Simulating High Flux Isotope Reactor Core Thermal-Hydraulics via Interdimensional Model Coupling
Date of Award
Master of Science
Jay Frankel, Rao Arimilli
A coupled interdimensional model is presented for the simulation of the thermal-hydraulic characteristics of the High Flux Isotope Reactor core at Oak Ridge National Laboratory. The model consists of two domains—a solid involute fuel plate and the surrounding liquid coolant channel. The fuel plate is modeled explicitly in three-dimensions. The coolant channel is approximated as a two-dimensional slice oriented perpendicular to the fuel plate’s surface. The two dimensionally-inconsistent domains are linked to one another via interdimensional model coupling mechanisms. The coupled model is presented as a simplified alternative to a fully explicit, fully three-dimensional model. Involute geometries were constructed in SolidWorks. Derivations of the involute construction equations are presented. Geometries were then imported into COMSOL Multiphysics for simulation and modeling. Both models are described in detail so as to highlight their respective attributes—in the 3D model, the pursuit of an accurate, reliable, and complete solution; in the coupled model, the intent to simplify the modeling domain as much as possible without affecting significant alterations to the solution. The coupled model was created with the goal of permitting larger portions of the reactor core to be modeled at once without a significant sacrifice to solution integrity. As such, particular care is given to validating incorporated model simplifications. To the greatest extent possible, the decrease in solution time as well as computational cost are quantified versus the effects such gains have on the solution quality. A variant of the coupled model which sufficiently balances these three solution characteristics is presented alongside the more comprehensive 3D model for comparison and validation.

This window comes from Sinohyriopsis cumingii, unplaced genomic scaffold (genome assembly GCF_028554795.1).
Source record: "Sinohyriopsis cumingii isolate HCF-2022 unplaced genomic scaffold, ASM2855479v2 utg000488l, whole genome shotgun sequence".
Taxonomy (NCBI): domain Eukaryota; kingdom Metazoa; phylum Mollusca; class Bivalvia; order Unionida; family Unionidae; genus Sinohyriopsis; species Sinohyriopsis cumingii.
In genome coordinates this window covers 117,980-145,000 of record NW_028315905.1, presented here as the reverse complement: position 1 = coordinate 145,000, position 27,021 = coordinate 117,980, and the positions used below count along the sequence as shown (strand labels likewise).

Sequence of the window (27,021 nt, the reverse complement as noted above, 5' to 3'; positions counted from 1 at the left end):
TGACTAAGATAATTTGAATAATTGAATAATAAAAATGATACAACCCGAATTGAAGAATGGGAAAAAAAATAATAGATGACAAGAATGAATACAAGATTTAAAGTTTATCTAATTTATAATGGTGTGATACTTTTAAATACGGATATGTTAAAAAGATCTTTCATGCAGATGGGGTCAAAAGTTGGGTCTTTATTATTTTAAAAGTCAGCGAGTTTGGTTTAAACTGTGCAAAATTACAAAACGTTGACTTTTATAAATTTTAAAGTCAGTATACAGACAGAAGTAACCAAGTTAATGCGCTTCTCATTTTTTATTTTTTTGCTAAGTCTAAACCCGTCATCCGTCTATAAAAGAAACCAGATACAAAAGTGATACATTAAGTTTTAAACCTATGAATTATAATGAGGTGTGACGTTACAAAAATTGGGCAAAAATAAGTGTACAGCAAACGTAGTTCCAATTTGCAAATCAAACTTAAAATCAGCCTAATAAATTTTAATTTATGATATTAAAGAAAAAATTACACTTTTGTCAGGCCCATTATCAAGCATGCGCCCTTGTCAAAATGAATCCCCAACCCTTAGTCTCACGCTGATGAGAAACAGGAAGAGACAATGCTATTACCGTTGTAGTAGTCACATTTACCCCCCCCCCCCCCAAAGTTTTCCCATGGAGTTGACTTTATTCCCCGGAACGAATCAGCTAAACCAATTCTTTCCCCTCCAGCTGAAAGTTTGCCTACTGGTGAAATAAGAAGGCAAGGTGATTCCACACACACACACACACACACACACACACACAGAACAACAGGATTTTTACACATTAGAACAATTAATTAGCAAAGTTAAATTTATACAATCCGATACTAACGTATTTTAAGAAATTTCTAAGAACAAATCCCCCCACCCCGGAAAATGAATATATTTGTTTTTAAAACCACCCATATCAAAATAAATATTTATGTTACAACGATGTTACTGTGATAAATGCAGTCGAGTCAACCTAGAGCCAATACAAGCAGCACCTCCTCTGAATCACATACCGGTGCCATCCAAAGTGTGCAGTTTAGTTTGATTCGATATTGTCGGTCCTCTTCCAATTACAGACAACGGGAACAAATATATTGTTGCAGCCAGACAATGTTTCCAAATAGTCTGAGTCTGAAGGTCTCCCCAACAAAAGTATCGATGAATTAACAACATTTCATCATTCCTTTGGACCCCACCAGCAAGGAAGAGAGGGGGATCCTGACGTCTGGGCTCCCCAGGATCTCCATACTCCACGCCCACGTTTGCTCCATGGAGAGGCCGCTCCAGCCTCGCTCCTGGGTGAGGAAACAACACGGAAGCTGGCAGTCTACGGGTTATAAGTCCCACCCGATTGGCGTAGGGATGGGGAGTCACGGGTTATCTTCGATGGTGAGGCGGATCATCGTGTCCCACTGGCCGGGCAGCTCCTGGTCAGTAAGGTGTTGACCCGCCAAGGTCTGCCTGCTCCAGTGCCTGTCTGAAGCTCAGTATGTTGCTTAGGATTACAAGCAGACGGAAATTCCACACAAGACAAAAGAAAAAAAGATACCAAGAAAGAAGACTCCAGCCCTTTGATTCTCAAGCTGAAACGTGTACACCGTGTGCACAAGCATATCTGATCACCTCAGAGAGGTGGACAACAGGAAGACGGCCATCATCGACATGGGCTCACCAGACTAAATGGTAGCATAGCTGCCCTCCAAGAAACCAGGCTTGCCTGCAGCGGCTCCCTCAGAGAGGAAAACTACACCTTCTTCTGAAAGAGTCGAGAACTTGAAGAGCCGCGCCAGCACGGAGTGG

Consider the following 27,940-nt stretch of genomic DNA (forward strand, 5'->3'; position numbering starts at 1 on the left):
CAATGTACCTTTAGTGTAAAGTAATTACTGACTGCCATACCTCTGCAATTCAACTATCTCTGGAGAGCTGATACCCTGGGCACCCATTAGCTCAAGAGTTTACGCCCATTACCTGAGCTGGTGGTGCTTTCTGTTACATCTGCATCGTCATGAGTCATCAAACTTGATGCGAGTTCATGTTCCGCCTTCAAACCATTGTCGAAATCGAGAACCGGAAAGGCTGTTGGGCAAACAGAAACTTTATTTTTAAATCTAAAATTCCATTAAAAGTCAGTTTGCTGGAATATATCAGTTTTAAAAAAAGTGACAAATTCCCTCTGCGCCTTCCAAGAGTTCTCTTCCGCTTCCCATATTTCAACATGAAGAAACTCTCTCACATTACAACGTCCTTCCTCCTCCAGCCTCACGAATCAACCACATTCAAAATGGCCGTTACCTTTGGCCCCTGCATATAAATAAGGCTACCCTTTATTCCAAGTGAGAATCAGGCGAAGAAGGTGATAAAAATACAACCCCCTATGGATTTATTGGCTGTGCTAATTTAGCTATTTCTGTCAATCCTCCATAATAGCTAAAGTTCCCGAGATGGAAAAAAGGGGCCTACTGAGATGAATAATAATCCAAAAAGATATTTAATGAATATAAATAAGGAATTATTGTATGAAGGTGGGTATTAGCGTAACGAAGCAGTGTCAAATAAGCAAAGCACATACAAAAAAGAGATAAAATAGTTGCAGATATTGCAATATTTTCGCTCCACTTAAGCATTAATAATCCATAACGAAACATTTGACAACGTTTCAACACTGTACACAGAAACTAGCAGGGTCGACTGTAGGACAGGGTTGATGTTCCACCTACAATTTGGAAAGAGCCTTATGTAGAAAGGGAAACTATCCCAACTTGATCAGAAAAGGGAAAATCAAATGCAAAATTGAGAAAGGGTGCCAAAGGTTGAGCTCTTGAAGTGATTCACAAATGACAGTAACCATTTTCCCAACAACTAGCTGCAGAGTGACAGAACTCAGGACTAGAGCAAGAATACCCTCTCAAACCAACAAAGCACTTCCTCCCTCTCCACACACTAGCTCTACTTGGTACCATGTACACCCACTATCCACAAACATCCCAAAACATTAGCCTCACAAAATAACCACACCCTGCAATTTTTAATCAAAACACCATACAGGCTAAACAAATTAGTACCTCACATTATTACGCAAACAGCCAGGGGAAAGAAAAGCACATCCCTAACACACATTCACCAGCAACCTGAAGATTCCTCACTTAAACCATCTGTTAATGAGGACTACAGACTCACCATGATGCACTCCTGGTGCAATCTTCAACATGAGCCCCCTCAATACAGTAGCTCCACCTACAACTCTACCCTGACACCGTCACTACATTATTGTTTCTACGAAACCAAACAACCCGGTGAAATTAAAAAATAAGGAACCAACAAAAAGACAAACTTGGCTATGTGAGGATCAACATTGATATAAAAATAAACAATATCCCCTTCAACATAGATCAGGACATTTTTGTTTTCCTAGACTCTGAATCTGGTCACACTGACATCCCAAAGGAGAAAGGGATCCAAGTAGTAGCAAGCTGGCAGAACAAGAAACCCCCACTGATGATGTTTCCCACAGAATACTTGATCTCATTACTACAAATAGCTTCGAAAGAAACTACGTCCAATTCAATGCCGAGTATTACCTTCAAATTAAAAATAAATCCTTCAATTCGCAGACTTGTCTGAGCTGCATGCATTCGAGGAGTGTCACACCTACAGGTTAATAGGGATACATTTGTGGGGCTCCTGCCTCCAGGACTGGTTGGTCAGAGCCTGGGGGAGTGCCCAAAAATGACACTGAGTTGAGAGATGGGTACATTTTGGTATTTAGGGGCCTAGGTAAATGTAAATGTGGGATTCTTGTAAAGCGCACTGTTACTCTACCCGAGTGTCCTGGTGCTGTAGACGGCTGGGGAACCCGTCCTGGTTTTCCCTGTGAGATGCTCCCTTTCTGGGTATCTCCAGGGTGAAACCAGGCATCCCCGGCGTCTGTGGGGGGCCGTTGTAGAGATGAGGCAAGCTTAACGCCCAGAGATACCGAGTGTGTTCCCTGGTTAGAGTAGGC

Travis, Adam Ross, "Simulating High Flux Isotope Reactor Core Thermal-Hydraulics via Interdimensional Model Coupling. " Master's Thesis, University of Tennessee, 2014.